The rise of Bitcoin, the ballyhooed virtual currency that has lately exploded onto the world scene, reflects the answer to a question that has historically vexed brands such as Burger King, Pepsi and Microsoft's Bing: "If we build a better mousetrap, why do we struggle to attract customers?"
By any measure of a "better mousetrap" Bitcoin certainly leaves a lot to be desired. Its extreme volatility, with prices swinging between $110 and $1,100 in the last six months alone, limits its use for buying and selling expensive, durable goods.
Its narrow acceptance also hampers its ability to meet day-to-day purchasing needs, and a lack of banking infrastructure exposes those who do use it to considerable risk.
And outside of an increased ability to facilitate international transfers and conduct illicit transactions, the incentive for your average consumer to begin using Bitcoin isn't readily apparent.
Despite these drawbacks, however, Bitcoin continues to reach new levels of mainstream awareness and success. Online retailers Overstock and TigerDirect made waves with news they would begin accepting the cryptocurrency as payment, while megabrands eBay and PayPal are considering following suit. And the number of Bitcoin transactions per day appear to be growing quickly.
Why the popularity? Although its enthusiasts would howl to the contrary, Bitcoin's success owes more to its strength as a brand than its utility as a currency.
Usage of Bitcoin, like many well-known brands, conveys a statement that transcends the product's inherent disadvantages. With three simple words, "I accept Bitcoin," consumers and businesses affirm their individuality, independence and freedom from rule in a way that can't be achieved through using greenbacks alone.
Choosing Bitcoin also makes how one spends money as much an expression of personal identity as where one spends it -- a dynamic that the advertising efforts of big-name credit card brands such as American Express have demonstrated a keen awareness of.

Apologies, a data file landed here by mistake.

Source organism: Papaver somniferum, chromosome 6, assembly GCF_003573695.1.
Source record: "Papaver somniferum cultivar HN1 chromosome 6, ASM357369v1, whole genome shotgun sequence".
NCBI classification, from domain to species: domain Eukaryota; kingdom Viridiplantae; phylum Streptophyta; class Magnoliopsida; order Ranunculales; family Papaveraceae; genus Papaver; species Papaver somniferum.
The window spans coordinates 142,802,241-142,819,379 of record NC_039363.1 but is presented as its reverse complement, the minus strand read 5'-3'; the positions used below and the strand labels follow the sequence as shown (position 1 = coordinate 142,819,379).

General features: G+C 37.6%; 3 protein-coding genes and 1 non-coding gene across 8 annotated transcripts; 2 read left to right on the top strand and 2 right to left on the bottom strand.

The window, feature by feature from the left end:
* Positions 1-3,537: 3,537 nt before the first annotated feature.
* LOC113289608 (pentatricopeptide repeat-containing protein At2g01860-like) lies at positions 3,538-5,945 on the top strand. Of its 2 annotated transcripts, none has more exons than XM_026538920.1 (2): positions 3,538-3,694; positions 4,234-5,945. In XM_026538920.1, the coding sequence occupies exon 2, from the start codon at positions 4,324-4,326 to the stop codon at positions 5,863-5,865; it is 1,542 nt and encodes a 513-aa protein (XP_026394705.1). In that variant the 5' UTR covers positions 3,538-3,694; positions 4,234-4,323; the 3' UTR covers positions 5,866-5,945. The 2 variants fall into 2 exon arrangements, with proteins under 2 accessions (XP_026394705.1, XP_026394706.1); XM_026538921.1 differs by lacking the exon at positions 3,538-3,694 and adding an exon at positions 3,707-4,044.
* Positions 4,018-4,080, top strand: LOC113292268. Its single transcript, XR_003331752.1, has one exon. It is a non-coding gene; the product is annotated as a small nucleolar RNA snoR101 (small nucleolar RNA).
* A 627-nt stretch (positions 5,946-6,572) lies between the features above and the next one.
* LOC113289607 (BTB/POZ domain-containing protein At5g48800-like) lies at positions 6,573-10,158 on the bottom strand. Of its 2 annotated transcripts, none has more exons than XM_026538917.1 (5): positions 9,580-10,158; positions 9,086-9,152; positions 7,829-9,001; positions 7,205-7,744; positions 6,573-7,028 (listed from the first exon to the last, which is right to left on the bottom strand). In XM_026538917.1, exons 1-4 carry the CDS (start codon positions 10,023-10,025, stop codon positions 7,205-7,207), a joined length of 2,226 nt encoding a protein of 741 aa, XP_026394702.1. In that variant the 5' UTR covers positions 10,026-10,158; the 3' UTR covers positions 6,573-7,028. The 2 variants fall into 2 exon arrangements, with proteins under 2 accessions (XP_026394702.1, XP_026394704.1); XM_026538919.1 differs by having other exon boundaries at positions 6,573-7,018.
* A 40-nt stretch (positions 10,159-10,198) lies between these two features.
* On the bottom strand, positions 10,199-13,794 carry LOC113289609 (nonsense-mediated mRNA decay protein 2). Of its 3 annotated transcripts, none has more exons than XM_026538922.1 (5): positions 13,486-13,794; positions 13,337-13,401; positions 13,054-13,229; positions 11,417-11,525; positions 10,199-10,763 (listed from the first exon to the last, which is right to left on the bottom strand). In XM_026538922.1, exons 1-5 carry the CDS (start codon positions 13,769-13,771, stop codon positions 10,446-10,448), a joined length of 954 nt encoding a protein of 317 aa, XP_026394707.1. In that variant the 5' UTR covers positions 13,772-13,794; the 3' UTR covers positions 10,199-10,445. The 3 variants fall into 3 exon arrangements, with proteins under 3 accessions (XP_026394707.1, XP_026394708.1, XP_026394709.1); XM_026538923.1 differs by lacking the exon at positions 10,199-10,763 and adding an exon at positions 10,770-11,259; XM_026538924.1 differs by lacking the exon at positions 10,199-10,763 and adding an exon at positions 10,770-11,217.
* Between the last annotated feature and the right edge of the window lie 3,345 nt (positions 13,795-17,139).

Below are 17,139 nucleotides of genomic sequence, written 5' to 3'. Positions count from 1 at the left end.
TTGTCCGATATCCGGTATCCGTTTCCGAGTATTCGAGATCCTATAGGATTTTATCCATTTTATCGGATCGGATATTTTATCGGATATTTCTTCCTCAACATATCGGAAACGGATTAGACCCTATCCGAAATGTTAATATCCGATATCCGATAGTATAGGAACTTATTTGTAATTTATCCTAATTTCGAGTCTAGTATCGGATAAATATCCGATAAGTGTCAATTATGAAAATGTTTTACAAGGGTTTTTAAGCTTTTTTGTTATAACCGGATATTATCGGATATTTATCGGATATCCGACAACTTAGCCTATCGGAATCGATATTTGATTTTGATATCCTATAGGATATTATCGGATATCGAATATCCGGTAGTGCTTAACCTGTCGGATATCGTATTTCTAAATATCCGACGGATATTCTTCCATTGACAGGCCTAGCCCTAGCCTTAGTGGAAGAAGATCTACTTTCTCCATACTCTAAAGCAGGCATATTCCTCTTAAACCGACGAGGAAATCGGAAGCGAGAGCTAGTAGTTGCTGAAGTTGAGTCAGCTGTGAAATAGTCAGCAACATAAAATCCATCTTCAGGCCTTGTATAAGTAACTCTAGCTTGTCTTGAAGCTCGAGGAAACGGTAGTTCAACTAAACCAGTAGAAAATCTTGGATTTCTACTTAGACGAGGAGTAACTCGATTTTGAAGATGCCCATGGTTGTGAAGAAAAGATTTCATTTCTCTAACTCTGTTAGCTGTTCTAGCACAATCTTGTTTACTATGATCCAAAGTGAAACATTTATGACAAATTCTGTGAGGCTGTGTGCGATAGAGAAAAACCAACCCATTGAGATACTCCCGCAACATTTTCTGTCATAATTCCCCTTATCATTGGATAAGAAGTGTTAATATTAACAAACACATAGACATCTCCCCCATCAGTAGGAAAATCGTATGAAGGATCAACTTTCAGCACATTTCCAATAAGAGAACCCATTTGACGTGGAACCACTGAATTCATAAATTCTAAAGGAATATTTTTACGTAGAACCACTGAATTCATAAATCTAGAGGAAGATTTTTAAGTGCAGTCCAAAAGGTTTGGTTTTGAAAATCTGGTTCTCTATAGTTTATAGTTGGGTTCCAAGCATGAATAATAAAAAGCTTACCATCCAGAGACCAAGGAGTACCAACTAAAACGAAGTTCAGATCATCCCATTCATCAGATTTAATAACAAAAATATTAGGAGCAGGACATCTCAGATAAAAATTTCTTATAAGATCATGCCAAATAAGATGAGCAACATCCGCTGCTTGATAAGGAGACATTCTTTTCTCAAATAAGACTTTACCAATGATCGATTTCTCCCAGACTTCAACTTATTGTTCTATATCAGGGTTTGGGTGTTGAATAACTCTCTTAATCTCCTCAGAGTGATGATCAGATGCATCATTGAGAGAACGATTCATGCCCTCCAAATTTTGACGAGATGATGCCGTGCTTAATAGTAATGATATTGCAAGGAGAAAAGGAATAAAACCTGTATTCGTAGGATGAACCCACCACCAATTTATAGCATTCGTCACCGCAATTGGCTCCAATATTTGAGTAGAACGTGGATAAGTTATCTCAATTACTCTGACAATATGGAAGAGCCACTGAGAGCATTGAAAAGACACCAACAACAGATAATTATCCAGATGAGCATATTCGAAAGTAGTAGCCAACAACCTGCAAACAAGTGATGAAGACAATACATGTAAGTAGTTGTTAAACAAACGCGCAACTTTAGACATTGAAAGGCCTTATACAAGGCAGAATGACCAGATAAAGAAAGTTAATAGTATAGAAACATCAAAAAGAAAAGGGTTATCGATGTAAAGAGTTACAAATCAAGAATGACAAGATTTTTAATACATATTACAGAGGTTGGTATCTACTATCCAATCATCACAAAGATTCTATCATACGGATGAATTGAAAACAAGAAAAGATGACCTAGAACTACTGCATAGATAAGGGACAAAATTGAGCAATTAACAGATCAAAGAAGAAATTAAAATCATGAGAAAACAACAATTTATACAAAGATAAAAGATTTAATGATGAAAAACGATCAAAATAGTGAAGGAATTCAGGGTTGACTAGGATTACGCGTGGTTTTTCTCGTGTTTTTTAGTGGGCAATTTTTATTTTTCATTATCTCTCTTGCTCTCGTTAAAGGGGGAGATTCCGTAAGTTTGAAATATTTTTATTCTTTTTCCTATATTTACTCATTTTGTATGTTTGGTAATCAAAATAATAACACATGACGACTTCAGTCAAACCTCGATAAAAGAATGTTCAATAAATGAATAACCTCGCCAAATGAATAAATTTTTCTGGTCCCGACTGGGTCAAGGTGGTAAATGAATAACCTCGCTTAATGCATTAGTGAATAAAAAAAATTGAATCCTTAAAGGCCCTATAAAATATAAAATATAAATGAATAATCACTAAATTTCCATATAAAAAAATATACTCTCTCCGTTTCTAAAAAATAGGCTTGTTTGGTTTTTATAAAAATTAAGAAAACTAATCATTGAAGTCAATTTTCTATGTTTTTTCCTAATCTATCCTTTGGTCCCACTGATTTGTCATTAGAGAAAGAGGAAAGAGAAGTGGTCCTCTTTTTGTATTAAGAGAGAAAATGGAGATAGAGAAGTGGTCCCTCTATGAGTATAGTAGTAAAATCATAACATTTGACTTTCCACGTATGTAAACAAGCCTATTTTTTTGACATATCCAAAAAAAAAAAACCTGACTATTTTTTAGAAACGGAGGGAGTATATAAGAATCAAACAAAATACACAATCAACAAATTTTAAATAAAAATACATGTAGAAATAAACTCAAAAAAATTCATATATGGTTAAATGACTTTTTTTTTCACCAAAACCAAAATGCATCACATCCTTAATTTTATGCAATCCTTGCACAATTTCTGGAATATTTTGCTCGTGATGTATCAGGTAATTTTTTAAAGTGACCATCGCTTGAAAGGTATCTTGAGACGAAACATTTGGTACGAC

Bitcoin is hardly the first product to have leveraged iconoclasm to succeed in the face of functionally superior alternatives. Apple's positioning over the years, for example, derived not from a list of product features but the notion of the brand as an enabler of revolutionary thinking. Similarly, Harley-Davidson's platform celebrating rebelliousness and outlaw culture has allowed it to thrive despite intense competition from cheaper Japanese bikes.
$137.8B U.S. ad spend for top 200 advertisers
By most measures of health and equity, Bitcoin's brand exhibits considerable strength. Bitcoin users are willing to pay a meaningful price premium in the form of the inconveniences they must endure as a result of foregoing traditional currency. Google searches for Bitcoin relative to competing currencies also reflect sharply growing levels of recognition, recall and awareness.
The most telling indicator of the strength of Bitcoin's brand, however, is the zealous evangelism displayed by its users. After the recent, unexpected shutdown of Mt. Gox, the predominant Bitcoin-trading exchange based out of Japan, and the disappearance of 6% of all Bitcoins in circulation, loyal users furiously rallied in defense of the currency. A sampling of discussion threads on Reddit's Bitcoin forum following the seismic crash included the following:
Bitcoin's success should serve as a reminder to marketers that a strong brand is highly effective at achieving differentiation and establishing a meaningful competitive advantage. In particular, marketers whose category is dominated by vanilla, "establishment" competitors possess an opportunity to stand out by embodying a position that celebrates independence, freedom and disruption of the status quo.